Leila Hadley

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Leila Hadley (22 September 1925 [1] – 10 February 2009) was an American travel writer and socialite. Her books include Give Me the World (1958) and A Journey With Elsa Cloud (1997).

Biography[edit]

She was born Beatrice Leila Eliott Burton and grew up in Old Westbury, Long Island, New York. Her father, Frank V. Burton Jr., inherited his business in the cotton trade.[2] Her middle name, which she took as her first name, was pronounced "LEE-la" and was, according to her, "Hindi for 'cosmic play,' which should register in anyone’s mind forever, but doesn't".[2] She attended the Green Vale School, Long Island, with Gloria Vanderbilt, then St. Timothy's School, Stevenson, Maryland.[2][3] She was introduced to society at the Junior Assembly on December 23, 1943, held at the Ritz-Carlton Hotel in Manhattan.[3]

Marriages and divorces[edit]

She married Arthur Twining Hadley II, a Lieutenant in a Tank destroyer battalion, and the grandson of Arthur Twining Hadley, president of Yale University, on March 2, 1944.[4] After the birth of her son, Arthur Twining Hadley III, in February 1945, her one and a half year marriage ended in divorce in 1947.[2][5]

Hadley obtained employment in public relations, first working for cartoonist Al Capp and was described in a 1950 article in Look magazine as "the chic, high-level, in-the-know, celebrity-surrounded career girl that millions of young women dream of becoming in New York." She later was publicity director for The Howdy Doody Show.[2]

In 1953 she married geologist [6]and inventor [7] Yvor Hyatt Smitter. They divorced in 1969, after having three children.[5]

In 1969 she married 27 year old, Swedish ship chandler, Hans Gillner.

In 1976 she married businessman William C. Musham, that ended in divorce in 1979.[5] January 1990 she married her fifth husband, Henry Luce III. That marriage lasted until Luce's death in September 2005.[8]

Trip around the world[edit]

She quit her job in 1951 and took her son, then six years old, on a trip around the world that lasted one and a half years. She sailed on a barkantine schooner from Singapore to Ceylon, then from Beirut to Malta. It was on the schooner where she met geologist, Yvor Hyatt Smitter, the son of author, Wessel Smitter. S. J. Perelman, who urged her to take the trip in the first place, then encouraged her to write Give Me the World (1958) about her journey.[citation needed]

After returning to America and marrying Smitter (in Reference 4, the New York Times misspells Smitter's name as "Smitten") on 24 January 1953, she lived in South Africa, then in Jamaica, then in the West Indies. She worked at Diplomat magazine in 1966 and at The Saturday Evening Post as cartoon editor in 1968-69. She wrote a number of books, including How to Travel With Children in Europe (1963), Fielding's Guide to Traveling with Children in Europe (1972) and Traveling With Children in the U.S.A. (1976). She co-wrote the 1966 book Manners for Young People with John Barclay, who gave dancing lessons to children at the Pierre Hotel. She and Smitter had three children before they divorced in 1969.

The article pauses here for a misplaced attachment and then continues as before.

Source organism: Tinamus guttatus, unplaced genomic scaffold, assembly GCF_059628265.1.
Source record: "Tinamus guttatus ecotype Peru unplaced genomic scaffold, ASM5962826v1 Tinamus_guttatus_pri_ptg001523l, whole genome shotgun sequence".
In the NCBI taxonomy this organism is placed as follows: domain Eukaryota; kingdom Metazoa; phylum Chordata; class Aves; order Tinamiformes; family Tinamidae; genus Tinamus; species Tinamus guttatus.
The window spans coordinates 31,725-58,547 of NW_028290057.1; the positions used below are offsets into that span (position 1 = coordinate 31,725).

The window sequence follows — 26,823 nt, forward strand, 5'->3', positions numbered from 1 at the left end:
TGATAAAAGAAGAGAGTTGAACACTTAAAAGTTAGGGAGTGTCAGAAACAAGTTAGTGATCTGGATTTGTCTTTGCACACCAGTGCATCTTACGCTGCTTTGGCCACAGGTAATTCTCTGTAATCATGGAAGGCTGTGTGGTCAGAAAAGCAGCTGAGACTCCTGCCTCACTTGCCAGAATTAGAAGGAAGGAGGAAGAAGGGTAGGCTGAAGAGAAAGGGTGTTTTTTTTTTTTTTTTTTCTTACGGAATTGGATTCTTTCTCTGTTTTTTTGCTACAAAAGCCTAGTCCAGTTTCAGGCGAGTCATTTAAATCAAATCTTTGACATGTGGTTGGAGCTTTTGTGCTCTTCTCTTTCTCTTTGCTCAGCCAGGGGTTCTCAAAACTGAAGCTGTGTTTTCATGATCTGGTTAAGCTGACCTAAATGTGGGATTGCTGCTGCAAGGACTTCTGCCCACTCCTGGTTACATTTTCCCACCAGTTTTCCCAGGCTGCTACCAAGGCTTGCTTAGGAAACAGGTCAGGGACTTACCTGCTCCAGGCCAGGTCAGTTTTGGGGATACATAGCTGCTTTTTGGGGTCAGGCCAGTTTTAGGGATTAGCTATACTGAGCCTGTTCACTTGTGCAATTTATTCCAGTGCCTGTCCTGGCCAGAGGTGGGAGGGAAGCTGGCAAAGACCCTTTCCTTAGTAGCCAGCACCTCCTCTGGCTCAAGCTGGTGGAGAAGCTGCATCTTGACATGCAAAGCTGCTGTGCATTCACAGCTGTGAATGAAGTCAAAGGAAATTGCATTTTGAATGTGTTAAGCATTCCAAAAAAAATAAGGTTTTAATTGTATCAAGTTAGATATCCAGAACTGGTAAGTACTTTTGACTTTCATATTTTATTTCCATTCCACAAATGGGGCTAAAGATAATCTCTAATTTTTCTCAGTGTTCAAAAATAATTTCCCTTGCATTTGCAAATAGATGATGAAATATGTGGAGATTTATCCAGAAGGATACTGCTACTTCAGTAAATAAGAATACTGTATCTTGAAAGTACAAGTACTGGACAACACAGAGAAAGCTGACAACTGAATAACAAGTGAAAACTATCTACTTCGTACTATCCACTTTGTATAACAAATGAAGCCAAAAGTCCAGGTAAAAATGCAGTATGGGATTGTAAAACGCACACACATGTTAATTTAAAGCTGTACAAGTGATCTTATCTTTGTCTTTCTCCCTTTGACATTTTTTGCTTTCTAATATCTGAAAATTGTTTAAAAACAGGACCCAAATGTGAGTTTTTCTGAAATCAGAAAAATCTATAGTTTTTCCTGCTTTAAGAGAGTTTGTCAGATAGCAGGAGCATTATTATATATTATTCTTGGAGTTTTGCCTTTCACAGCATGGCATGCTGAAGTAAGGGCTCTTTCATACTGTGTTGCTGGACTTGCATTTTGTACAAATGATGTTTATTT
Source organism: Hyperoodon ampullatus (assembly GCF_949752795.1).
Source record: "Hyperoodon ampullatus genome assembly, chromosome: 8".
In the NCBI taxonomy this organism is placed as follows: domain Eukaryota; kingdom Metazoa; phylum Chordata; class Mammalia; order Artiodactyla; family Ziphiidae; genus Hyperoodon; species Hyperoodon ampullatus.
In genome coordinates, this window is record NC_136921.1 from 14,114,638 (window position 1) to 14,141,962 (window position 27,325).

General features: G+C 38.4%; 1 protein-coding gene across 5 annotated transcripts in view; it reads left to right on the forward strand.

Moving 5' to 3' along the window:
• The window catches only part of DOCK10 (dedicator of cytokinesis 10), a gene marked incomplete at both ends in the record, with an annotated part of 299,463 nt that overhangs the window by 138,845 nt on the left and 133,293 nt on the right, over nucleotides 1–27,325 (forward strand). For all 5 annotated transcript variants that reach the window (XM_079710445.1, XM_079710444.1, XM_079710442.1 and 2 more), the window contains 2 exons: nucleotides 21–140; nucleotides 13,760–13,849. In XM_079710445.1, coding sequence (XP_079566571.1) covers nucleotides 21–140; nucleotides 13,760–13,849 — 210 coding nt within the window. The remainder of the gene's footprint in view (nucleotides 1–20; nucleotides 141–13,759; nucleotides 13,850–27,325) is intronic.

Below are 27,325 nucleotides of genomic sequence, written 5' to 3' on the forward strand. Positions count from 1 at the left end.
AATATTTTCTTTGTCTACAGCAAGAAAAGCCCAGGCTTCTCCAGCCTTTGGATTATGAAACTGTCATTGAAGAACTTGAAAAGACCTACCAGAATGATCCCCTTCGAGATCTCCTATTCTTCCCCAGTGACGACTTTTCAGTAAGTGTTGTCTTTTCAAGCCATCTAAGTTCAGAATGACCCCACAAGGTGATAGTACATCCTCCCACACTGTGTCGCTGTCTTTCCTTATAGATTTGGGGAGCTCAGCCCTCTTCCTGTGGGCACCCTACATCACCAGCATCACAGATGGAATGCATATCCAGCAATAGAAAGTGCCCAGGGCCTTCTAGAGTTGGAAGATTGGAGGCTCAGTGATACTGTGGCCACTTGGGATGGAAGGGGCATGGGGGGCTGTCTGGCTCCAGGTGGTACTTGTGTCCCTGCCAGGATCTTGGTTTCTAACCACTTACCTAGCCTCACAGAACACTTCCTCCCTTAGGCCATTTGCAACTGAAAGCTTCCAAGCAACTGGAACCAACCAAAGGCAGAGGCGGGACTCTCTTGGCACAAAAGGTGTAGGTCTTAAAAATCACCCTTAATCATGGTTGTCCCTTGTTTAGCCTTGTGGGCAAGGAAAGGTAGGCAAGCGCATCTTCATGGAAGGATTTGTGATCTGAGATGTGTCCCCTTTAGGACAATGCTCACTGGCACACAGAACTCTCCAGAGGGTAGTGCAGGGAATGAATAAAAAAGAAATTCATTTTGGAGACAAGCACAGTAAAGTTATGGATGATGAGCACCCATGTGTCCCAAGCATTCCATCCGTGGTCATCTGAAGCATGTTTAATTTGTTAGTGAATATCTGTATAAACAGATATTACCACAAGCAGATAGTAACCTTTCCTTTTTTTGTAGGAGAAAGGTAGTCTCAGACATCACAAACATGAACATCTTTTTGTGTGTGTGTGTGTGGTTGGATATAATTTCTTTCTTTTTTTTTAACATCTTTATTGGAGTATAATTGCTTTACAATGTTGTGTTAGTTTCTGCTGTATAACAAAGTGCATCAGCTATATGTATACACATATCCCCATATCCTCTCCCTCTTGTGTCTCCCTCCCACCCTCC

India and A Journey With Elsa Cloud[edit]

In March 1978, for two months, she visited her daughter, Victoria Barlow, who was living in Dharamsala, India, where she had been studying Buddhism at the Library of Tibetan Works and Archives and in Manali, in meditation retreat. The trip became the inspiration for her book A Journey With Elsa Cloud, which provided a fictionalized account of her own experiences. The book's title was derived from the private name, elsa cloud, her daughter created as a fifteen year old runaway, when she daydreamed she would like to be the sea or else a cloud; elsa cloud. Her daughter denounced the book.[citation needed]

The trip triggered an interest in Tibetan people. She became a member of the board of Tibet House and her experiences on her trip became the source of her 1979 pamphlet Tibet 20 Years After the Chinese Takeover.

In 1976, she married businessman William Musham; the marriage ended in divorce two years later, due in part, according to Musham's son, to Hadley's "decadent" behavior and lifestyle.[9] On January 5, 1990 she married [1] Henry Luce III, son of Henry Robinson Luce, the co-founder of Time Magazine and head of The Henry Luce Foundation.[10] The couple remained together until his death in 2005.[11]

Lawsuit; sued by her daughter and granddaughter[edit]

In a lawsuit filed in May 2003 [2], Hadley's daughter, Caroline Nicholson, stated that Leila Hadley Luce and Henry Luce III, who died ten days before being deposed, were continuing a prior pattern of committing incest and child sexual abuse of Caroline in the 1970s by sexually abusing Caroline's daughter, their granddaughter, in the 1990s. Caroline claimed that Luce had repeatedly tried to rape her, sexually abused her over a six year span, and that she had been lured into bed by Luce and her mother. Hadley denied the allegations, and insisted that the suit had been an attempt to obtain money from her. The case was due to go to trial on January 12, 2009 but was settled out of court eight weeks before Hadley died.[12]

Death[edit]

Hadley, who had suffered from emphysema for several years, died at age 83 on February 10, 2009 at her Manhattan home. She also lived on Fishers Island, New York, where she is buried next to Henry Luce III at the Union Chapel. She was survived by her eldest son, Dr. Arthur T. Hadley III, Matthew Eliott (who had changed his last name from Smitter in the 1970s), Caroline Nicholson, Victoria California Van Duzer Barlow, stepson Henry Christopher Luce, stepdaughter Lila Luce, and seven grandchildren.

References[edit]